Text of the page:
Scotland Yardie is the eponymous hero of this graphic novel created by Bobby Joseph, (creator of the 90s Black British comic Skank Magazine). Brought in from the Jamaican police force as part of a new (and not in the least cynical) drive to attract ethnic minorities to the Met, Yardie abides by his own set of rules: a no-nonsense approach to dealing unruly youngsters, a justifiable resentment of the authorities and an audacious love of weed.
Along with his partner PC Ackee-Saltfish, a cross between Penfold from Dangermouse (remember that cartoon!) and Trevor McDonald, the two stumble upon a complex plot to flood the streets of Brixton with drugs by poisoning the chicken from a local takeaway. Yes you read that right! Because, apparently, if there ever was a way to wipe out the Black community, poisonous chicken would be the way to do it. Add to that a sideline in police corruption, frame-ups and of course institutional racism, Scotland Yardie is a funny and satirical look about our current state of affairs in the UK.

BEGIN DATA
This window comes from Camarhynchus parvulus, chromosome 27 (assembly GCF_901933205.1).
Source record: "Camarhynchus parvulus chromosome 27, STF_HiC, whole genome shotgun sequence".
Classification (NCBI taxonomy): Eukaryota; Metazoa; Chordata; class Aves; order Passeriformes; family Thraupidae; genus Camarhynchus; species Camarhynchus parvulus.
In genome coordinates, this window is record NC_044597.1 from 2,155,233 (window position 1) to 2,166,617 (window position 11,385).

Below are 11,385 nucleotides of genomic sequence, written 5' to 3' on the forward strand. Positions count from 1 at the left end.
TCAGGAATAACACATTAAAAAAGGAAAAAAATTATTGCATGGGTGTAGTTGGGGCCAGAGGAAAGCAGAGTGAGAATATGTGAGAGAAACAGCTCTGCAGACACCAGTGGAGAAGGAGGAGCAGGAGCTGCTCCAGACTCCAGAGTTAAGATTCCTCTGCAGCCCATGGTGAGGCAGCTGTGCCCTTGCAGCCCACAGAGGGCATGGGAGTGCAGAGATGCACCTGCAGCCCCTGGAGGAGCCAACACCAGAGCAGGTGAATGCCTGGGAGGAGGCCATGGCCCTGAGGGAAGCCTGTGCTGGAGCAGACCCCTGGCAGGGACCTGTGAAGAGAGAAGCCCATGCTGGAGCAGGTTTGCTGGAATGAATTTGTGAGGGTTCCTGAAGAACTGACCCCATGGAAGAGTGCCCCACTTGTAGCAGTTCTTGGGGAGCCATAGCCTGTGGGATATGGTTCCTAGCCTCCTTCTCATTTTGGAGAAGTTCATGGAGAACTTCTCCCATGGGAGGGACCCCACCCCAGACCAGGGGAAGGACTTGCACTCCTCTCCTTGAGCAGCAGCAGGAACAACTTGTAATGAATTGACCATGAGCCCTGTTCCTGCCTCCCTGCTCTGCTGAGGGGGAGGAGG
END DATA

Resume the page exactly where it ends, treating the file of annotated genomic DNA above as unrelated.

I did enjoy this read, as being a graphic novel, it was a slight change from my usual reading material and I liked it so much that I read it in one sitting. It was also funny, some of the jokes were quite sharp and incisive. But at the same time, it touched upon a range of serious social issues, to give you pause for thought, especially where it referenced Black Lives Matter. I felt this was the strongest part of the novel and I really would have liked the novel to be have been framed more around this plotline, but instead it seemed to focus more on the drug plot which was amusing enough if only for the Breaking Bad references but to be honest didn’t really move me.
One of the main things I liked about Scotland Yardie was its range of cultural references. I’m pretty sure I didn’t get them all, but the ones I did pick up on were very cleverly placed in the narrative and some I only just picked up on when I was skimming through to write this post. For this reason alone, you can’t just dismiss this a just a ‘comic’, there is a lot more to it than meets the eye and perhaps a lot more to ponder upon than you would initially think, which I imagine was the creator’s intention!
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